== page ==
Monitoring networks provide data that is analysed to help managers make informed decisions about their water systems. Their design and evaluation have a number of challenges that must be resolved, among others, the restriction on having a limited number of monitoring devices.
This book presents innovative methods to design and evaluate monitoring networks. The main idea is to maximise the performance of water systems by optimising the information content that can be obtained from monitoring networks. This is done through the combination of models and two theoretical concepts: Information Theory, initially developed in the field of communications, and Value of Information, initially developed in the field of economics. Additionally, the possibility of using public participation to gather information with mobile phones to improve models is also explored in the research. Two very different case studies are used to test the developed methods and theories: Pijnacker, a typical low-lying regional polder in the Netherlands, which is highly controlled and the Magdalena River, the major river system in Colombia.
The results of this research demonstrate that monitoring networks can be evaluated and designed by considering new variables, such as the information content, the user of the information and the potential of current mobile phones for data collection.
2. Literature Review;
3. Case Study 1: Polders of Pijnacker;
4. Case Study 2: Magdalene River;
5. Information Theory for Monitor Location;
6. Value of Information for Monitor Location;
7. Public Data Collection and Assessment of Model Reliability;
8. Conclusions and Recommendations;
List of Figures; List of Tables; Notations; Abbrevations, Acknowledgements; About the Author.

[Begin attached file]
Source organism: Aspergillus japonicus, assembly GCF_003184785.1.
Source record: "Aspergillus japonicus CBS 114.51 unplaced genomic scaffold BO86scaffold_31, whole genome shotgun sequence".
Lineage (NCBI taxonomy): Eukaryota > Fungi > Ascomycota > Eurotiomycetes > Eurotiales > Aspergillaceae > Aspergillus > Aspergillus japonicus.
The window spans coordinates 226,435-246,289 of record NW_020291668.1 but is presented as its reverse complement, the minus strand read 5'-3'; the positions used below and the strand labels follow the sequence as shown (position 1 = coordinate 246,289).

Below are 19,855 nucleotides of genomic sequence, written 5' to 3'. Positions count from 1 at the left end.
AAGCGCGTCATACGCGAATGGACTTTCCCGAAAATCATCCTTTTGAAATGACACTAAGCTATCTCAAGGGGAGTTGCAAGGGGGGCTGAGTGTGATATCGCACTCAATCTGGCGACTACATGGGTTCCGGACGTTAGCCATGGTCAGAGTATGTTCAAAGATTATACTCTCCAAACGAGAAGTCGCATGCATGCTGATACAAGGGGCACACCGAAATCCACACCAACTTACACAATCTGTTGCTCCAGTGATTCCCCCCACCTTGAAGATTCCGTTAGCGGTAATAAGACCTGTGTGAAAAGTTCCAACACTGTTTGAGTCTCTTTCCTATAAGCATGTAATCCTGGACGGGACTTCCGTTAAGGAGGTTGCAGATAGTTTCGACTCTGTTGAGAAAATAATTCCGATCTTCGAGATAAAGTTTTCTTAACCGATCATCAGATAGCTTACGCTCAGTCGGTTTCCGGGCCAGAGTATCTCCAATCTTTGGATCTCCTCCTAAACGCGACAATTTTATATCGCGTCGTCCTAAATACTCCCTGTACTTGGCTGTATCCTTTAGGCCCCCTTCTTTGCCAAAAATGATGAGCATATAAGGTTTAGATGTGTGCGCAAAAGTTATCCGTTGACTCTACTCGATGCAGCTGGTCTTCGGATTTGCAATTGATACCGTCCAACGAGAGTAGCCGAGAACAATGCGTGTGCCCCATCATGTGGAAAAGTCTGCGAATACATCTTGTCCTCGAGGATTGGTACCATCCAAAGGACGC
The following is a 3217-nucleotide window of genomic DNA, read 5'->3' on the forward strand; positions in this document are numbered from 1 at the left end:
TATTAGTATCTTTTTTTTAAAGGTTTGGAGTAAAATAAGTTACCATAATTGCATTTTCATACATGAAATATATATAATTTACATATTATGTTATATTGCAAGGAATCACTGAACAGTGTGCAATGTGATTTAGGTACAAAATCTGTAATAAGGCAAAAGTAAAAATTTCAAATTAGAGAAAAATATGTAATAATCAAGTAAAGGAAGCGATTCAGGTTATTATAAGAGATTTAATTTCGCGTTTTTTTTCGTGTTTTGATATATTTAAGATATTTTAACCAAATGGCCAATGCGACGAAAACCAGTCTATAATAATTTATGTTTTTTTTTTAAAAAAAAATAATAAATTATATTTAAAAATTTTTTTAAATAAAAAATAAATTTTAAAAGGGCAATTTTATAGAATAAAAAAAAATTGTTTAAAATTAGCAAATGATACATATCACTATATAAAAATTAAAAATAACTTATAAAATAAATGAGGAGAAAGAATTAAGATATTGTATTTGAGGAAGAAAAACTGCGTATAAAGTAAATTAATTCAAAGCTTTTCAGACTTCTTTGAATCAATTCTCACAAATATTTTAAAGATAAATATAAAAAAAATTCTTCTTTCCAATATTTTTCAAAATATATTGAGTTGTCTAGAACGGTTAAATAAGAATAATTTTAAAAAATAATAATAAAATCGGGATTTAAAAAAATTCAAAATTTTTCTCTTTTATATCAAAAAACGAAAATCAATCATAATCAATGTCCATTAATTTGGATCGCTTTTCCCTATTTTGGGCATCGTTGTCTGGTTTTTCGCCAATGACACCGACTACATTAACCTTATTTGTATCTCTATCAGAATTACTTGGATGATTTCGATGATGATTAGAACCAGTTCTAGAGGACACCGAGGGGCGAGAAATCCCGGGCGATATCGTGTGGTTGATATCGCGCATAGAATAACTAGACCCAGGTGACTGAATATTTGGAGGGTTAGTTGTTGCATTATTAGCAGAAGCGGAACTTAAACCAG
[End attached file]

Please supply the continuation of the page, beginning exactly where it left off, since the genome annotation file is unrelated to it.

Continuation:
IHE Delft PhD programme leads to a deepening of a field of specialisation. PhD fellows do scientific research, often with conclusions that directly influence their region. At IHE Delft, PhD researchers from around the world participate in problem-focused and solution-oriented research on development issues, resulting in an inspiring research environment. PhD fellows work together with other researchers from many countries dealing with topics related to water and the environment.
PhD research is often carried out in the ‘sandwich’ model. Preparation and final reporting – the first and last portion of the programme – are carried out in Delft, while actual research is done in the fellow’s home country, under co-supervision of a local institute. Regular contacts with the promotor are maintained through visits and long-distance communication. This enables researchers to employ solutions directly to problems in their geographical region.
IHE Delft PhD degrees are awarded jointly with a university. The degrees are highly valued and fully recognised in all parts of the world.